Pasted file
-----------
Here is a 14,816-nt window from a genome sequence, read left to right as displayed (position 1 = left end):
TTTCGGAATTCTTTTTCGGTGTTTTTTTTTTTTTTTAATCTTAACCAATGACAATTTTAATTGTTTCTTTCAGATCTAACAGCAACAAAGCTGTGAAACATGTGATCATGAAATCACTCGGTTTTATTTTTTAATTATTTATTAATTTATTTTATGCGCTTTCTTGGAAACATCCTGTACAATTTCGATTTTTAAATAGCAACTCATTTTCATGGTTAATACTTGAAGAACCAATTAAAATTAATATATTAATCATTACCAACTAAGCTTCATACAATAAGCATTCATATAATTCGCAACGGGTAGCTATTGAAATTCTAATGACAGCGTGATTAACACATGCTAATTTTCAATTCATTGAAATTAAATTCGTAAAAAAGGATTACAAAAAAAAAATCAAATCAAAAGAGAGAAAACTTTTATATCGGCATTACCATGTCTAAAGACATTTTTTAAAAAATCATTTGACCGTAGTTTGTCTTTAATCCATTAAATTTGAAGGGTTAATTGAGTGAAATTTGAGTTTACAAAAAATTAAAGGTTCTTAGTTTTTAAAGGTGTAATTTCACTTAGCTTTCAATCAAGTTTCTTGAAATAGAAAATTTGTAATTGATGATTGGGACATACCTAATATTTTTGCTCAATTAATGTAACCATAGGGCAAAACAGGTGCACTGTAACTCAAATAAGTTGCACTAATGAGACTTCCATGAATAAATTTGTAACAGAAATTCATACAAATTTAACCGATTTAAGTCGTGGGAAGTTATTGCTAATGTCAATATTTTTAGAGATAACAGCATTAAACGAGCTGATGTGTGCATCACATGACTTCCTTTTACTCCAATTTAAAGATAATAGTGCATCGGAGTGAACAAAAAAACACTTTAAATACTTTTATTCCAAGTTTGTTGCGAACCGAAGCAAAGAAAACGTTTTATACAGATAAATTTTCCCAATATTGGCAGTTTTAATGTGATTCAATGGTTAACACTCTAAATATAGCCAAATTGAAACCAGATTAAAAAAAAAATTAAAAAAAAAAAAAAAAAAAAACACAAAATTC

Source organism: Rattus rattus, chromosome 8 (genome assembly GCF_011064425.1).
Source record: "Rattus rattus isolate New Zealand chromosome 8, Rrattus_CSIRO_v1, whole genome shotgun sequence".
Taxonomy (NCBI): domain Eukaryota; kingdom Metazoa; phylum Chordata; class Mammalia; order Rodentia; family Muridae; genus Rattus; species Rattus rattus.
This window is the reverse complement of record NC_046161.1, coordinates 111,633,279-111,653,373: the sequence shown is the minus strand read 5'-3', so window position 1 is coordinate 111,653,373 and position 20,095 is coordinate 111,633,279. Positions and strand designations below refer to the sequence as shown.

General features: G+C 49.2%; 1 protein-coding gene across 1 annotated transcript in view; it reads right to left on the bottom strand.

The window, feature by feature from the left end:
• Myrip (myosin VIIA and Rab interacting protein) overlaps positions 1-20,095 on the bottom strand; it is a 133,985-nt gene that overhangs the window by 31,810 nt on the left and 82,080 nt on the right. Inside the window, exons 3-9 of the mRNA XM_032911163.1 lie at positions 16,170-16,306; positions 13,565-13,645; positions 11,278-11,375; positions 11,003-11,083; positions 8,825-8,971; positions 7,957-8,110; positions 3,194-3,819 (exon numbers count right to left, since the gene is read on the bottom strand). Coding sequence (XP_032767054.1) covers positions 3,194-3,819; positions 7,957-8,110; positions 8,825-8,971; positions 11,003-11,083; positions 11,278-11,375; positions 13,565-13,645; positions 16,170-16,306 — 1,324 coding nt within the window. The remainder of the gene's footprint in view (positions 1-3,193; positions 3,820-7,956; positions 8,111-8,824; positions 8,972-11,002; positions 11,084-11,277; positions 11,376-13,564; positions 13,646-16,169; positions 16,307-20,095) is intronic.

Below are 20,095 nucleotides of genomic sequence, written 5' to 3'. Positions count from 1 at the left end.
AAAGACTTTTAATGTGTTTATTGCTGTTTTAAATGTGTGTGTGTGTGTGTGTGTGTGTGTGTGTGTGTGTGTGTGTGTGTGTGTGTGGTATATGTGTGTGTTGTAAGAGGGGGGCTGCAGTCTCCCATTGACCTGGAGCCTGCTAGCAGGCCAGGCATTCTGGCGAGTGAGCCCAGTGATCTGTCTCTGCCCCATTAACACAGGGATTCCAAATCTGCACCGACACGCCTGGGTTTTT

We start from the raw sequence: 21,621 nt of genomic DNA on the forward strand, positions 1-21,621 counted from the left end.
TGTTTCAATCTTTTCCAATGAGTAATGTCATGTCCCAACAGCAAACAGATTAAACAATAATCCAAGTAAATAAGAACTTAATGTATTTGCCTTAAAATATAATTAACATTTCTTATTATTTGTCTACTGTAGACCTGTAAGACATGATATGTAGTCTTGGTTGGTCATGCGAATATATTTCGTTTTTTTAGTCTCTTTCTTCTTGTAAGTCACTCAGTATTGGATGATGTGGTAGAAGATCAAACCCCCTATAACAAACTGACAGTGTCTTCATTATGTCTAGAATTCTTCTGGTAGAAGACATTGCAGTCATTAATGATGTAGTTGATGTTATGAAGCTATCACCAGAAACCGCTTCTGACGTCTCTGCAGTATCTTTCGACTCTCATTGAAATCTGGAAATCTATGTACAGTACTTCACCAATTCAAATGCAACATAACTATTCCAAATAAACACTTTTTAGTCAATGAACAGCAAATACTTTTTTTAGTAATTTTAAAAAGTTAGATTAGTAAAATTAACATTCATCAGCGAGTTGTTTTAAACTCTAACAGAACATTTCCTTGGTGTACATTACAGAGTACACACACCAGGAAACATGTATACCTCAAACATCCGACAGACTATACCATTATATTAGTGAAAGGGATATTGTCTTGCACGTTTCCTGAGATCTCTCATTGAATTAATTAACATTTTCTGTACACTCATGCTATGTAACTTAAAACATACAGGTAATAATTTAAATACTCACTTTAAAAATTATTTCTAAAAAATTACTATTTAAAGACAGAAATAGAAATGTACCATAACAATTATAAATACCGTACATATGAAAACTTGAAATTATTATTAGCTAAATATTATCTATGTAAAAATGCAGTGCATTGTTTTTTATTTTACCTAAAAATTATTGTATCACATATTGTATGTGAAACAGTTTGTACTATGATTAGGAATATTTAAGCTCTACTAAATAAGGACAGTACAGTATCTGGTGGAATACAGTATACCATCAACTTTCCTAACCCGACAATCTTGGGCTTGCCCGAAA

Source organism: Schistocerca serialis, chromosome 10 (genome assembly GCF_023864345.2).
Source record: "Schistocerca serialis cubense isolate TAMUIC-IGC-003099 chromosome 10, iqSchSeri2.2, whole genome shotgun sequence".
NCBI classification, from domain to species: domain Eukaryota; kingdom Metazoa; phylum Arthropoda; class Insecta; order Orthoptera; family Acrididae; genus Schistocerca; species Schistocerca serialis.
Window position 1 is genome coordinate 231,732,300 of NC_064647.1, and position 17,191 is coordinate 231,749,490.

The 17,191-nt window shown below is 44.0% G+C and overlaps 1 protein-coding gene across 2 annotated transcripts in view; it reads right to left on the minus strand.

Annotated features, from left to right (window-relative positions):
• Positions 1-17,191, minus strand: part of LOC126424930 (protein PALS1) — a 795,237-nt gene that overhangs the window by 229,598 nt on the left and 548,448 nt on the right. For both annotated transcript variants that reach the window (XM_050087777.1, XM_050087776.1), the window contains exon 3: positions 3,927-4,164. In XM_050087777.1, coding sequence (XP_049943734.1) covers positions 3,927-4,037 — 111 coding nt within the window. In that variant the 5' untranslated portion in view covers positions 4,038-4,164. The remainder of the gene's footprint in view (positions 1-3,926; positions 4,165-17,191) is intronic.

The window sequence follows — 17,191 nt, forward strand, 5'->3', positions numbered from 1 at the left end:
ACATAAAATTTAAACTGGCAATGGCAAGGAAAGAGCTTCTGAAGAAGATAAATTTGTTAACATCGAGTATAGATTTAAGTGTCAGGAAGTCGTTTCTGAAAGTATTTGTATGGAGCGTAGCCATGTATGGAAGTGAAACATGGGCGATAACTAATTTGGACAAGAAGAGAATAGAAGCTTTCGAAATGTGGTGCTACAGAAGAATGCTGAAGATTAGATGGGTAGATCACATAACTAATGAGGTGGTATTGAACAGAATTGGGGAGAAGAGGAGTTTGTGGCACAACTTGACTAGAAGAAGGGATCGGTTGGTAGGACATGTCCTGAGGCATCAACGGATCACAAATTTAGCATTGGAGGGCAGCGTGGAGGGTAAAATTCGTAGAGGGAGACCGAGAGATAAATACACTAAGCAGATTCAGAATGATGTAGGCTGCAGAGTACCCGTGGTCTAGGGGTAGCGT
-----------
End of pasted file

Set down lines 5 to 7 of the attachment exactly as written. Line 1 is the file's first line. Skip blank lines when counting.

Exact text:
Taxonomy (NCBI): domain Eukaryota; kingdom Metazoa; phylum Chordata; class Mammalia; order Rodentia; family Muridae; genus Rattus; species Rattus rattus.
This window is the reverse complement of record NC_046161.1, coordinates 111,633,279-111,653,373: the sequence shown is the minus strand read 5'-3', so window position 1 is coordinate 111,653,373 and position 20,095 is coordinate 111,633,279. Positions and strand designations below refer to the sequence as shown.

General features: G+C 49.2%; 1 protein-coding gene across 1 annotated transcript in view; it reads right to left on the bottom strand.